Hope you are doing better and Good Luck with your exams. Hang in there. For me working is important. I love what I do. Helping others takes my mind off myself and gives me a feeling of accomplishment. I think if I just stayed home that I would dwell on every ache & pain I had and fall into a deeper depression. We need to continue to have goals and dreams in our lives, and I commend you for having the courage to keep going. Best Wishes, Carol.....
  4. tammyinwv

    tammyinwv New Member

    Cathy,I was an LPN for many years. graduated in 1984.then I went back thru home study and New York Regency,and got my Associate degree in Nursing.But unfortunately I developed fm during my degree studies.I managed to finish and get my degree,but never took the boards due to becoming disabled.I quit work as an LPN in dec 1995.
  5. northwoodssue

    northwoodssue New Member

    Hi Griswoldgirl:
    I'm a retired RN - retired due to this DD. I've been retired for 4 years and miss my old job alot. It was more than a job to me, I LOVED my job with home care/hospice. It was my true nursing love! I tried working less hours, with a resulting loss of benefits and pay just to keep working with home care patients. But in the end, after a year, I had to quit. Miss it and regret it to this day. I'm filing for SSD and am awaiting a trial date with the judge.
    Hope you are doing better? I find that ultram helps and also gentle stretching yoga. I also get massages when I can afford them. Hope some of this helps you.
    post to me anytime - love to talk! I'm just a little sore right now to say much.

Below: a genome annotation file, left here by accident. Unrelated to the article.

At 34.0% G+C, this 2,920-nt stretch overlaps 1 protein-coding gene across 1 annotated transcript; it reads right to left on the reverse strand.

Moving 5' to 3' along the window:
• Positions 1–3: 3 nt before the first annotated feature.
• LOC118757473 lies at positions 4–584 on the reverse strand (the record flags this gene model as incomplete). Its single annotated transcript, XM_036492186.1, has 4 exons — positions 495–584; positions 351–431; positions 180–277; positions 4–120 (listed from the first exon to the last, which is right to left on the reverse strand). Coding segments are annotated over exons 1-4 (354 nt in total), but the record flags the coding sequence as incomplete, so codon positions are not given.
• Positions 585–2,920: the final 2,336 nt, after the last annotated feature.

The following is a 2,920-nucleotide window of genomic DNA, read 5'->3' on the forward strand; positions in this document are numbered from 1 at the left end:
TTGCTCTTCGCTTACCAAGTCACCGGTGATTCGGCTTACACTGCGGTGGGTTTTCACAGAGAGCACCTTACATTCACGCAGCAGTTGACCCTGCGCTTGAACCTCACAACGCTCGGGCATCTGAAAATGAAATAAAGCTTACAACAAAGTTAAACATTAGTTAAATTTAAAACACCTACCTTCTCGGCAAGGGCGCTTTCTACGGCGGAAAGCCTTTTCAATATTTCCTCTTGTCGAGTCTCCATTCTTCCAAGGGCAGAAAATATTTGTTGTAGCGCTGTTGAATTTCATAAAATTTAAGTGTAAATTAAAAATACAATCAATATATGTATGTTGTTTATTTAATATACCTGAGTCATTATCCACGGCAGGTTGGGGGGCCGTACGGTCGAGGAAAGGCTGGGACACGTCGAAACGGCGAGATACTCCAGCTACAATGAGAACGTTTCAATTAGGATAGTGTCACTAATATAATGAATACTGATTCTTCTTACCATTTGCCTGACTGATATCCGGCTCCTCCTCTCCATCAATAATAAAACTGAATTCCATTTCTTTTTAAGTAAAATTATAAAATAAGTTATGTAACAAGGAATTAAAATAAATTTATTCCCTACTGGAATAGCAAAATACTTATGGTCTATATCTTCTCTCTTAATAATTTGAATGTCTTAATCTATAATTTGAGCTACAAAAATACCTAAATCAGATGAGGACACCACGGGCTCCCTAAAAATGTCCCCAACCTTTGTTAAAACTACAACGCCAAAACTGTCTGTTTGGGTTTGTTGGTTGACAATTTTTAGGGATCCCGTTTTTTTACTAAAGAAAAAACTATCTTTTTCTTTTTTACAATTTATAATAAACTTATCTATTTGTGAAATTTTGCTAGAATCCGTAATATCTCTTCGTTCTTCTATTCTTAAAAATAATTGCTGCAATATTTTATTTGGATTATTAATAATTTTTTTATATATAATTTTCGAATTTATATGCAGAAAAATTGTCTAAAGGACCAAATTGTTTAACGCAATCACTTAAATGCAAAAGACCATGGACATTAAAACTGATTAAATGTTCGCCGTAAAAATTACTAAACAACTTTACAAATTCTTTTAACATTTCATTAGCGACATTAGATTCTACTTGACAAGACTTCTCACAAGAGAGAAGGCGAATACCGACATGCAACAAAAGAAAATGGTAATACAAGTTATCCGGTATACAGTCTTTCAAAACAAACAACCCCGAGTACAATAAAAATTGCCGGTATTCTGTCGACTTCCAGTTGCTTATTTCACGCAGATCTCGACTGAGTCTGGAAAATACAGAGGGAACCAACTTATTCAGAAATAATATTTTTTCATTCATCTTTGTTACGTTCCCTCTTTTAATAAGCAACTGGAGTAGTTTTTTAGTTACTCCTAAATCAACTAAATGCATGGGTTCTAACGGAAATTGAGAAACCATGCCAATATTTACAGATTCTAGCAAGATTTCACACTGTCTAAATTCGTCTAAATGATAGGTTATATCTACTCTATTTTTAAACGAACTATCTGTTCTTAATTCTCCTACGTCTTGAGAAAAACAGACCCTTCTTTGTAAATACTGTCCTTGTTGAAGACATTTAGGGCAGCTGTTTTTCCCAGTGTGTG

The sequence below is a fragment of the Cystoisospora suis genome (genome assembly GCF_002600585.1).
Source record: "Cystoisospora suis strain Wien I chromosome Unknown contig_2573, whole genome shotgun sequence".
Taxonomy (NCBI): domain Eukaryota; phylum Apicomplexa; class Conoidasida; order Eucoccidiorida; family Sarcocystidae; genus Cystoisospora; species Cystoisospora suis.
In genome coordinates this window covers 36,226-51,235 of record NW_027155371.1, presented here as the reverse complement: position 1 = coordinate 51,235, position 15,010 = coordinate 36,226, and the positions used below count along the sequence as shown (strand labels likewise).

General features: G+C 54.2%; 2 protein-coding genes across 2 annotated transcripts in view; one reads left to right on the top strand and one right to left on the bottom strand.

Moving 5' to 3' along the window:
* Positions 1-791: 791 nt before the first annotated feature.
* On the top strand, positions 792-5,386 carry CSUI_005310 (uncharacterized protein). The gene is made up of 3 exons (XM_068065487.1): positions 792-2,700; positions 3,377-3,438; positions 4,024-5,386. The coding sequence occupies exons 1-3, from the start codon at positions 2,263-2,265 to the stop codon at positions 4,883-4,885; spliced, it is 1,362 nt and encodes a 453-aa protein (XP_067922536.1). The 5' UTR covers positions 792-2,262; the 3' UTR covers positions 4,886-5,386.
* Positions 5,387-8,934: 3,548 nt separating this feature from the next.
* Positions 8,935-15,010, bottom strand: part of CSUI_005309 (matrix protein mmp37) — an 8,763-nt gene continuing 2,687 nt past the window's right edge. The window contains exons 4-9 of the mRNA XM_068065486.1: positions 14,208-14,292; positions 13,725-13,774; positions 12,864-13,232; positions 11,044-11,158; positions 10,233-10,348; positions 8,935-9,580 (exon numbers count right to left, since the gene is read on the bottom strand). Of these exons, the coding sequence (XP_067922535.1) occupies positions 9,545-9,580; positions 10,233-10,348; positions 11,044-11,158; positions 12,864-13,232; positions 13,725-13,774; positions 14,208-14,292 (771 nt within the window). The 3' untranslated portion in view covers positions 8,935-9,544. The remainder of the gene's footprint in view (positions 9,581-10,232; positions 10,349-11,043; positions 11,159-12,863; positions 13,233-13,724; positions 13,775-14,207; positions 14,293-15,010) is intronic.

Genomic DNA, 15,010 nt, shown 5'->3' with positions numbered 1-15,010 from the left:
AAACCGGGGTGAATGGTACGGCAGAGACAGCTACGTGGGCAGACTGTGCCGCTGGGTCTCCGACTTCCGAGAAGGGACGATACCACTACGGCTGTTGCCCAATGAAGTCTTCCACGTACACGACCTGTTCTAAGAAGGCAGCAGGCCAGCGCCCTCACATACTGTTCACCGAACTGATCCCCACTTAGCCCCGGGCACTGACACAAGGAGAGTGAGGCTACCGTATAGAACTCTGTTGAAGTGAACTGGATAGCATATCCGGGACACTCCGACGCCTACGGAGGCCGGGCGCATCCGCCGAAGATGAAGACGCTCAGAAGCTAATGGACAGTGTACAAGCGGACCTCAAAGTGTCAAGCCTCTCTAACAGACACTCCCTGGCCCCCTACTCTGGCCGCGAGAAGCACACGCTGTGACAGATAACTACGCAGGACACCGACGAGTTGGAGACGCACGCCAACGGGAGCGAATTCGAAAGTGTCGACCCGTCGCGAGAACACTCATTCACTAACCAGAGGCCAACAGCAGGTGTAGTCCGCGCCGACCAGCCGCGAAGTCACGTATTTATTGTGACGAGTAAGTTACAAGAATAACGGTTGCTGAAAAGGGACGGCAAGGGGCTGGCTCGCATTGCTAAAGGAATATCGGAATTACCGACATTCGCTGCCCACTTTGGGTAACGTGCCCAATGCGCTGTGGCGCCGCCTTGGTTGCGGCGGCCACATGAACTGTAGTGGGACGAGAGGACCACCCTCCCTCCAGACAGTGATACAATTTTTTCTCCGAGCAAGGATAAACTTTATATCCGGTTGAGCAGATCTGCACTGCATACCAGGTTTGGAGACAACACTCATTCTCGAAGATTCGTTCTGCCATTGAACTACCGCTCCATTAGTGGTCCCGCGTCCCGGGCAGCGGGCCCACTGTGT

Happy New Year
    sue
  6. Shirl

    Shirl New Member

    For your question Cathy, I am also curious how many of you are/were in the health care field.

    It seems I have welcomed more health care workers then any other profession in the almost two years I have been here.

    No, I am not one of you, but am still interested.

    Shalom, Shirl
  7. Jaysea

    Jaysea New Member

    I'm an RN, worked for 29 long, long yrs. I hated most of those yrs. I worked for a gov't hosp that had a decent early retirement plan so I retired in 2000 and I haven't missed the place for one sec. I have been asked several times to return part time but there's no way I would go back to 12 hr shifts and all that aggravation and stress. Just can't do it anymore. I was diagnosed with FMS 8 yrs before I retired but I'm sure I had it for many yrs before that.
  8. Mikie

    Mikie Moderator

    Before I got the mycoplasma infection which triggered my illnesses, but when I did have some symptoms, I worked at a large clinic in many capacities from insurance specialist to helping in the surgical suite. I had a lot of patient contact.

    Love, Mikie
  9. griswoldgirl

    griswoldgirl New Member

    I just woke up this morning and realized it was time to contact my Radiologist and the perinatiologist I worked with and get some letters of reccommendations before they forget who I am! LOL